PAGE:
Lots of ink has been spilled over the loss of at least $2 billion in JPMorgan Chase's Chief Investment Office in London. And nothing, so far, has been learned.
Indeed, even Jamie Dimon hasn’t been able to articulate what, if anything he will do differently to avoid larger explosions. His remedy every time (mortgages, retail, CIO) is simply to dump the long-time close associates on whom the bad result is pinned. And go on holding his famous twice-a-day telephone conference meetings. Not exactly a systemic solution.
It's natural for regulators and legislators likewise to learn nothing from Jamie’s mess-up. After all, the same thing happened repeatedly in the past, and nothing significant has been done to eliminate the causes.
Consider Long-Term Capital Management, the hedge fund that unraveled in 1998. It was by no means the largest hedge fund, and it was run by geniuses, Nobel prizewinners.
We're told that LTCM's excessive and catastrophic derivatives holdings threatened the world economy. These positions were so disproportionate to market liquidity that it took months to unwind them. The perpetrators received financial concessions to induce them to stay and apply their "expertise" to unwinding the positions.
All that didn't lead to tighter regulation of derivatives. It didn't lead to tighter regulation of hedge funds. Neither did the financial crisis that took place a decade later.
Instead, we've got the Securities and Exchange Commission's attempt to make money market mutual funds look worse to investors. Happily, that effort is now bogged down in politics. Best possible outcome.
Then, there was AIG, another loss to taxpayers that (as with GMAC, now called Ally) President Obama would prefer that we forget. A major perpetrator, in London, was Joe Cassano. Many months before the company cratered, Joe was somehow prevailed upon to stop emitting more of the toxic credit default swaps. But his position was not unwound. Too big. AIG owned the market. Any attempt to reduce the exposure would have drastically accelerated recognition of the losses and would have called attention to AIG's fatal vulnerability. Sound familiar?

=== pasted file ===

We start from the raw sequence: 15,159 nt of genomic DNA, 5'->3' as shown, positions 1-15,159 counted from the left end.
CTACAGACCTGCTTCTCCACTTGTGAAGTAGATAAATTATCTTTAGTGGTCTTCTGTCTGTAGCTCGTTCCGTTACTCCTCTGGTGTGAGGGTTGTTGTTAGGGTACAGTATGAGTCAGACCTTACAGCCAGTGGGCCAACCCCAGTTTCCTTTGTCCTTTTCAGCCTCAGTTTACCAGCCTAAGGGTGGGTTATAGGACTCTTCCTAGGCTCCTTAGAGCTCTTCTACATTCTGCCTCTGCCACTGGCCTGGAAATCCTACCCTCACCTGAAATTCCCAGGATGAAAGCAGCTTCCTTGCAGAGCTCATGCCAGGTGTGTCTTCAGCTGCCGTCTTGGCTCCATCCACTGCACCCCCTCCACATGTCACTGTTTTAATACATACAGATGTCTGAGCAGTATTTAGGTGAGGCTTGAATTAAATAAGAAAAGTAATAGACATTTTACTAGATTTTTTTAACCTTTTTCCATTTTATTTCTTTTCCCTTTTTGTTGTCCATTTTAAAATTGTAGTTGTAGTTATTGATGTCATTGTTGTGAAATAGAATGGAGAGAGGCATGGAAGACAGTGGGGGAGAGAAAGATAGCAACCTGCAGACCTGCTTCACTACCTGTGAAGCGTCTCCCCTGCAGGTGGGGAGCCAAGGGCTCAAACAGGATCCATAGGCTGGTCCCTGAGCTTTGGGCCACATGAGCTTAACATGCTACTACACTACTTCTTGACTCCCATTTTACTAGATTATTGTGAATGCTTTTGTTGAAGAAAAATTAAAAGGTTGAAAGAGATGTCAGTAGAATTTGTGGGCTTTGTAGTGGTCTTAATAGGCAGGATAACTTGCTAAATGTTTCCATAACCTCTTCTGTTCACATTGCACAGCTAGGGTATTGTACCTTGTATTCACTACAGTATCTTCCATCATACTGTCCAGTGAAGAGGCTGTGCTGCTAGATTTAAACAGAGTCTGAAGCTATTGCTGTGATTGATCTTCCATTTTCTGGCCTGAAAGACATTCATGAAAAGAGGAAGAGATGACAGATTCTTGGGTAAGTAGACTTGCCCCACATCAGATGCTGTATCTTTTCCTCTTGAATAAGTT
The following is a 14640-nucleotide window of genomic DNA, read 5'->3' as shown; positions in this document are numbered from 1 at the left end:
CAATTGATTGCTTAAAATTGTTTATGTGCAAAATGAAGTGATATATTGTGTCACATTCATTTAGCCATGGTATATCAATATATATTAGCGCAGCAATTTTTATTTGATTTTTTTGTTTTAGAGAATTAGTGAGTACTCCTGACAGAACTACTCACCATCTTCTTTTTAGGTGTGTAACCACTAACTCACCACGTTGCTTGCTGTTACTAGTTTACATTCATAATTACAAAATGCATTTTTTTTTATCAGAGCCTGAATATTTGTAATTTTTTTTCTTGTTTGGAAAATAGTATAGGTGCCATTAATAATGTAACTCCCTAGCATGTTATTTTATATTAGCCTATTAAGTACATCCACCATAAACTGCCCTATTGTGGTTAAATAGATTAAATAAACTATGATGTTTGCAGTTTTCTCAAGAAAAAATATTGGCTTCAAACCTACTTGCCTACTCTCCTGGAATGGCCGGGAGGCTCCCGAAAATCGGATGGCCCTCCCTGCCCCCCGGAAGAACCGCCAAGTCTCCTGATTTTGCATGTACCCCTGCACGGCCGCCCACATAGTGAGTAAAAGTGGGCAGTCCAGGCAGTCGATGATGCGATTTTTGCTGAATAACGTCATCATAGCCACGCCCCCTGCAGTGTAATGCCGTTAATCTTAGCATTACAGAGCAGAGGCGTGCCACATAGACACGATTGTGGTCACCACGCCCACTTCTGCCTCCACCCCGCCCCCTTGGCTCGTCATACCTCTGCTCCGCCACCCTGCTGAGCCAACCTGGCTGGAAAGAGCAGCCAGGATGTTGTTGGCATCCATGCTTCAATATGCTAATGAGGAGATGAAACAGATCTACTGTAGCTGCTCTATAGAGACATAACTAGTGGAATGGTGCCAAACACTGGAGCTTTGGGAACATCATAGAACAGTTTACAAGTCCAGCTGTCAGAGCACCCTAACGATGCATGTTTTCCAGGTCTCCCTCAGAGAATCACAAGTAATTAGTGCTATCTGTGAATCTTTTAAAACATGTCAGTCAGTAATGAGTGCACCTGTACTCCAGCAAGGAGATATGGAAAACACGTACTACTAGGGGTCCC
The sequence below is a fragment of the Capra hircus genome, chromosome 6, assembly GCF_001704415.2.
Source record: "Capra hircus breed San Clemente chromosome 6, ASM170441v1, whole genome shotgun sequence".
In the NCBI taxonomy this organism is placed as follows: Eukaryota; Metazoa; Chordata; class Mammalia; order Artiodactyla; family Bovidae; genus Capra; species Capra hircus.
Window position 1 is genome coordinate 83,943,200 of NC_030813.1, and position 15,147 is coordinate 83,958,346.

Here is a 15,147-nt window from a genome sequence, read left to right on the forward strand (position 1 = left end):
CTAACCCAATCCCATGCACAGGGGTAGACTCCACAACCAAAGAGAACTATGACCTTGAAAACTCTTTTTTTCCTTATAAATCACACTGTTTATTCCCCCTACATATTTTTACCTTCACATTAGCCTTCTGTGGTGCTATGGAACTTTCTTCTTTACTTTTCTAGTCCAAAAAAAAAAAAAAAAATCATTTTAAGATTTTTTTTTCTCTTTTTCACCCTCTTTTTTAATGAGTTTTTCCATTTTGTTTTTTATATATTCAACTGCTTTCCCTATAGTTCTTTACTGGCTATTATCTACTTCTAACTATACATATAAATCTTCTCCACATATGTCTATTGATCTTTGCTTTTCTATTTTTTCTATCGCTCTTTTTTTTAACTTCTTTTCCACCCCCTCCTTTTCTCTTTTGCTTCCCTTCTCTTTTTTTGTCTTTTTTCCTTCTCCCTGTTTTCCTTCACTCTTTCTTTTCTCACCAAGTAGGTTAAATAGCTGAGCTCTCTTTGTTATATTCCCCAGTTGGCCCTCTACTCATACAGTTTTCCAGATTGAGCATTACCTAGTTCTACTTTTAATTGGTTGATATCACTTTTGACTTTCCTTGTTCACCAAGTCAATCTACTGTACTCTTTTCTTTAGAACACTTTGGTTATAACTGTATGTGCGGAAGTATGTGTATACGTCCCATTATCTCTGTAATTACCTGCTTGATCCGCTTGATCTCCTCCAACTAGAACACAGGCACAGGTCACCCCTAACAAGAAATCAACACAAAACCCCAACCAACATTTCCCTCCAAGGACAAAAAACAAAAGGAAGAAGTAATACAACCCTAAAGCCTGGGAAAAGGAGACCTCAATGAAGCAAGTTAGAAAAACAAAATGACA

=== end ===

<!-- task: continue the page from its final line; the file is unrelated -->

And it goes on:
The market somehow continued to function after Joe stopped writing bad paper. Evidently the "liquidity" he was providing was not indispensable.
When AIG ultimately was downgraded and became insolvent, the positions still couldn't be liquidated. So, as I understand it, the taxpayers, through our ownership of AIG, paid Joe $1 million per month to help dump the losing positions.
Thus, JPMorgan's Ina Drew, Achilles Macris, Bruno Iksil and Jamie have worthy and well-rewarded predecessors. This is just history warmed over, for the bewilderment of those who didn't and won't learn.
Meanwhile, Jamie's lobbyists, Goldman Sachs' and others are said to be out there, opposing any and all position limits. Opposing common sense and advocating unlimited risk to Too-Big-to-Fail institutions and to the entire financial system. All in the name of providing unnecessary "liquidity."
The principal reason lobbying against salutary and necessary regulation often works (except in the immediate aftermath of a systemic crisis) is not campaign contributions—although those help. Rather, it's the continued need of people in Washington to believe, contrary to all evidence, that we have brilliant, incisive, selfless people running our financial institutions. (Because, if we don't, then how can we sleep at night?)
You're reading this, so you probably know someone who works as an investment professional. Ask her whether there is an absolute limitation on the size of each position her institution takes or holds, relative to daily trading volume for the instrument. To that question, I always get the answer, "YES, OF COURSE." Every single time. If you can't be confident of liquidating quickly, then your potential loss is at least 100% for long positions, such as Greek bonds, or unbounded for short positions. But someone's brother-in-law, running risk at Jamie's CIO, hadn't learned that.
Behold the pious and learned nodding over how wonderful it is that Jamie’s admitted loss was "only" $2 billion, and that Jamie has a "fortress balance sheet."
The loss could be $4 billion or more before this "hedge" is unwound. And the loss up to now came very quickly, from only minor market fluctuations. Maybe it will be $40 billion if the shattering of the euro causes a systemic blast.
Who besides Jamie will sign for the proposition that Chase actually has a "fortress balance sheet"? How many $100 billion exposures has Chase accumulated that haven't made the headlines yet?
Well, tell me some good news. I've yet to hear of a financial institution that was saved from disaster (rather than sunk) by CDS's. I've yet to hear why it is necessary or appropriate for banks to deal in them. But I'm always ready to learn. Until then, my proposed position limit for CDS's at insured institutions would be zero.
Andrew Kahr is a principal in Credit Builders LLC, a financial product development company, and was the founding chief executive of First Deposit, later known as Providian.